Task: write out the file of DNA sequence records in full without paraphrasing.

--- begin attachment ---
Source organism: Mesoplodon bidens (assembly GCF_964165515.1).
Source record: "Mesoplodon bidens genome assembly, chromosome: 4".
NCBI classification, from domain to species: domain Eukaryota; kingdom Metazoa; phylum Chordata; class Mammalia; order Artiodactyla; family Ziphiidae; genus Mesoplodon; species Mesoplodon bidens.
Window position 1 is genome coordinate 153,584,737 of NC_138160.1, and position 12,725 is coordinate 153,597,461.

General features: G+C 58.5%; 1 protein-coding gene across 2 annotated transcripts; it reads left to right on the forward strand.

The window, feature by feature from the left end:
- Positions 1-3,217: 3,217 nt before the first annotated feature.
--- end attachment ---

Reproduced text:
Source organism: Mesoplodon bidens (assembly GCF_964165515.1).
Source record: "Mesoplodon bidens genome assembly, chromosome: 4".
NCBI classification, from domain to species: domain Eukaryota; kingdom Metazoa; phylum Chordata; class Mammalia; order Artiodactyla; family Ziphiidae; genus Mesoplodon; species Mesoplodon bidens.
Window position 1 is genome coordinate 153,584,737 of NC_138160.1, and position 12,725 is coordinate 153,597,461.

General features: G+C 58.5%; 1 protein-coding gene across 2 annotated transcripts; it reads left to right on the forward strand.

The window, feature by feature from the left end:
- Positions 1-3,217: 3,217 nt before the first annotated feature.